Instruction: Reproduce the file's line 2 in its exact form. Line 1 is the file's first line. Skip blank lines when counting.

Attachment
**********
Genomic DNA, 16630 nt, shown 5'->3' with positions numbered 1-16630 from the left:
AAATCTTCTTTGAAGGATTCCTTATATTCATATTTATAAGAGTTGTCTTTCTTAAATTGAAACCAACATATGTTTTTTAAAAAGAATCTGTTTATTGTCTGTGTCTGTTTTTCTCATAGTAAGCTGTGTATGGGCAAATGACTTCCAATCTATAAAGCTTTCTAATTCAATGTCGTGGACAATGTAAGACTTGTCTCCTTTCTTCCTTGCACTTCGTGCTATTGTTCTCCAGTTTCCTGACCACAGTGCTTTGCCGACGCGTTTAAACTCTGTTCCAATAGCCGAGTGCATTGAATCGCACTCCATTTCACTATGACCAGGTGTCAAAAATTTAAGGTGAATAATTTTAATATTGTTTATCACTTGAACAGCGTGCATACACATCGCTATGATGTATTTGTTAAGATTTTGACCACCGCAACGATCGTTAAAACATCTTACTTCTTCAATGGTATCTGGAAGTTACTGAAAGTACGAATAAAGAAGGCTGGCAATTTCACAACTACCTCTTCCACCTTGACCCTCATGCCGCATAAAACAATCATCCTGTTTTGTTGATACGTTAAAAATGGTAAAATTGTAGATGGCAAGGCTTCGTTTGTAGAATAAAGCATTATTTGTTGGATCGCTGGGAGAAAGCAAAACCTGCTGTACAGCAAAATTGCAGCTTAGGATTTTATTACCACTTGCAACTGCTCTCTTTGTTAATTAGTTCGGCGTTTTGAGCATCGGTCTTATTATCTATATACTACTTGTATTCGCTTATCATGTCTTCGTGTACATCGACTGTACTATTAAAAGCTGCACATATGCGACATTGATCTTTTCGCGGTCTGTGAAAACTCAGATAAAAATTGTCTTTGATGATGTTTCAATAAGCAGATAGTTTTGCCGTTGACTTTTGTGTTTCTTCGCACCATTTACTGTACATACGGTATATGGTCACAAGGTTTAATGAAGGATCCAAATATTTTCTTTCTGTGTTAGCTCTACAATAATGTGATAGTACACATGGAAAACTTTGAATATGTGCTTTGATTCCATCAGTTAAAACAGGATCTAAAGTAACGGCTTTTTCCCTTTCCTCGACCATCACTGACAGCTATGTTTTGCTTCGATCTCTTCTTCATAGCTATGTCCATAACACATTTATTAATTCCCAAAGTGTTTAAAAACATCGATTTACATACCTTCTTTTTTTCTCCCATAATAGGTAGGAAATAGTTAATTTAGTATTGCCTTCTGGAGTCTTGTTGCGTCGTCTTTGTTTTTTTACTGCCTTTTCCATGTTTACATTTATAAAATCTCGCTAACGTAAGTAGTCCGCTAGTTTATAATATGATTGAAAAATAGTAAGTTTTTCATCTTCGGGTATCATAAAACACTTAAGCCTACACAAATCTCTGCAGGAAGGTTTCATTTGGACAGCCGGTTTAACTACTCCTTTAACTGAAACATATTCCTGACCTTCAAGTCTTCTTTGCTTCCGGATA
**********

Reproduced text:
AAATCTTCTTTGAAGGATTCCTTATATTCATATTTATAAGAGTTGTCTTTCTTAAATTGAAACCAACATATGTTTTTTAAAAAGAATCTGTTTATTGTCTGTGTCTGTTTTTCTCATAGTAAGCTGTGTATGGGCAAATGACTTCCAATCTATAAAGCTTTCTAATTCAATGTCGTGGACAATGTAAGACTTGTCTCCTTTCTTCCTTGCACTTCGTGCTATTGTTCTCCAGTTTCCTGACCACAGTGCTTTGCCGACGCGTTTAAACTCTGTTCCAATAGCCGAGTGCATTGAATCGCACTCCATTTCACTATGACCAGGTGTCAAAAATTTAAGGTGAATAATTTTAATATTGTTTATCACTTGAACAGCGTGCATACACATCGCTATGATGTATTTGTTAAGATTTTGACCACCGCAACGATCGTTAAAACATCTTACTTCTTCAATGGTATCTGGAAGTTACTGAAAGTACGAATAAAGAAGGCTGGCAATTTCACAACTACCTCTTCCACCTTGACCCTCATGCCGCATAAAACAATCATCCTGTTTTGTTGATACGTTAAAAATGGTAAAATTGTAGATGGCAAGGCTTCGTTTGTAGAATAAAGCATTATTTGTTGGATCGCTGGGAGAAAGCAAAACCTGCTGTACAGCAAAATTGCAGCTTAGGATTTTATTACCACTTGCAACTGCTCTCTTTGTTAATTAGTTCGGCGTTTTGAGCATCGGTCTTATTATCTATATACTACTTGTATTCGCTTATCATGTCTTCGTGTACATCGACTGTACTATTAAAAGCTGCACATATGCGACATTGATCTTTTCGCGGTCTGTGAAAACTCAGATAAAAATTGTCTTTGATGATGTTTCAATAAGCAGATAGTTTTGCCGTTGACTTTTGTGTTTCTTCGCACCATTTACTGTACATACGGTATATGGTCACAAGGTTTAATGAAGGATCCAAATATTTTCTTTCTGTGTTAGCTCTACAATAATGTGATAGTACACATGGAAAACTTTGAATATGTGCTTTGATTCCATCAGTTAAAACAGGATCTAAAGTAACGGCTTTTTCCCTTTCCTCGACCATCACTGACAGCTATGTTTTGCTTCGATCTCTTCTTCATAGCTATGTCCATAACACATTTATTAATTCCCAAAGTGTTTAAAAACATCGATTTACATACCTTCTTTTTTTCTCCCATAATAGGTAGGAAATAGTTAATTTAGTATTGCCTTCTGGAGTCTTGTTGCGTCGTCTTTGTTTTTTTACTGCCTTTTCCATGTTTACATTTATAAAATCTCGCTAACGTAAGTAGTCCGCTAGTTTATAATATGATTGAAAAATAGTAAGTTTTTCATCTTCGGGTATCATAAAACACTTAAGCCTACACAAATCTCTGCAGGAAGGTTTCATTTGGACAGCCGGTTTAACTACTCCTTTAACTGAAACATATTCCTGACCTTCAAGTCTTCTTTGCTTCCGGATA